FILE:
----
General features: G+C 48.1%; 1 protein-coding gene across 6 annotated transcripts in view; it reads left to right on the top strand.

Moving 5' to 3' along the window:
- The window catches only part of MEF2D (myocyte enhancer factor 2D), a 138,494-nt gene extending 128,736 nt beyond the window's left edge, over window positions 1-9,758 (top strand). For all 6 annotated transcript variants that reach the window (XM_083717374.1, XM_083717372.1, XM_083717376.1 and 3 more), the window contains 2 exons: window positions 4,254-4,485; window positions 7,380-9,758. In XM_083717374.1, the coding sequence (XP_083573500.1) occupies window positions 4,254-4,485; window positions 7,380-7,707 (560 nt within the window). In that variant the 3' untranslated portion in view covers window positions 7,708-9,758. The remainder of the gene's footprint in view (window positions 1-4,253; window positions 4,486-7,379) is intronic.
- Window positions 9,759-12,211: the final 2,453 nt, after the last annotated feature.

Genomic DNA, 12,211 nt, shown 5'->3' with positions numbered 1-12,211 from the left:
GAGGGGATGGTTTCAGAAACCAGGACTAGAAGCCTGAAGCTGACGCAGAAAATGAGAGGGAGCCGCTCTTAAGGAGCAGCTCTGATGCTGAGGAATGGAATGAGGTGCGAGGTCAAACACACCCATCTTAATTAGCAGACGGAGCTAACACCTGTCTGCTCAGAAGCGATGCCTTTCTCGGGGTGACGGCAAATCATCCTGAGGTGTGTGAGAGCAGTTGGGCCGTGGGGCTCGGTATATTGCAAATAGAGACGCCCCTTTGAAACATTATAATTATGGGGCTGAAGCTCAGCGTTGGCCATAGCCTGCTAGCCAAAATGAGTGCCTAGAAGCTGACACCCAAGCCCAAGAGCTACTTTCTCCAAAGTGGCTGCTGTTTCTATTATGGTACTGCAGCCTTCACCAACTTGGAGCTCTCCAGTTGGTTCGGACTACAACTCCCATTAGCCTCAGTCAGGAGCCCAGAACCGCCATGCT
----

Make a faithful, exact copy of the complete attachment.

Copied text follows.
General features: G+C 48.1%; 1 protein-coding gene across 6 annotated transcripts in view; it reads left to right on the top strand.

Moving 5' to 3' along the window:
- The window catches only part of MEF2D (myocyte enhancer factor 2D), a 138,494-nt gene extending 128,736 nt beyond the window's left edge, over window positions 1-9,758 (top strand). For all 6 annotated transcript variants that reach the window (XM_083717374.1, XM_083717372.1, XM_083717376.1 and 3 more), the window contains 2 exons: window positions 4,254-4,485; window positions 7,380-9,758. In XM_083717374.1, the coding sequence (XP_083573500.1) occupies window positions 4,254-4,485; window positions 7,380-7,707 (560 nt within the window). In that variant the 3' untranslated portion in view covers window positions 7,708-9,758. The remainder of the gene's footprint in view (window positions 1-4,253; window positions 4,486-7,379) is intronic.
- Window positions 9,759-12,211: the final 2,453 nt, after the last annotated feature.

Genomic DNA, 12,211 nt, shown 5'->3' with positions numbered 1-12,211 from the left:
GAGGGGATGGTTTCAGAAACCAGGACTAGAAGCCTGAAGCTGACGCAGAAAATGAGAGGGAGCCGCTCTTAAGGAGCAGCTCTGATGCTGAGGAATGGAATGAGGTGCGAGGTCAAACACACCCATCTTAATTAGCAGACGGAGCTAACACCTGTCTGCTCAGAAGCGATGCCTTTCTCGGGGTGACGGCAAATCATCCTGAGGTGTGTGAGAGCAGTTGGGCCGTGGGGCTCGGTATATTGCAAATAGAGACGCCCCTTTGAAACATTATAATTATGGGGCTGAAGCTCAGCGTTGGCCATAGCCTGCTAGCCAAAATGAGTGCCTAGAAGCTGACACCCAAGCCCAAGAGCTACTTTCTCCAAAGTGGCTGCTGTTTCTATTATGGTACTGCAGCCTTCACCAACTTGGAGCTCTCCAGTTGGTTCGGACTACAACTCCCATTAGCCTCAGTCAGGAGCCCAGAACCGCCATGCT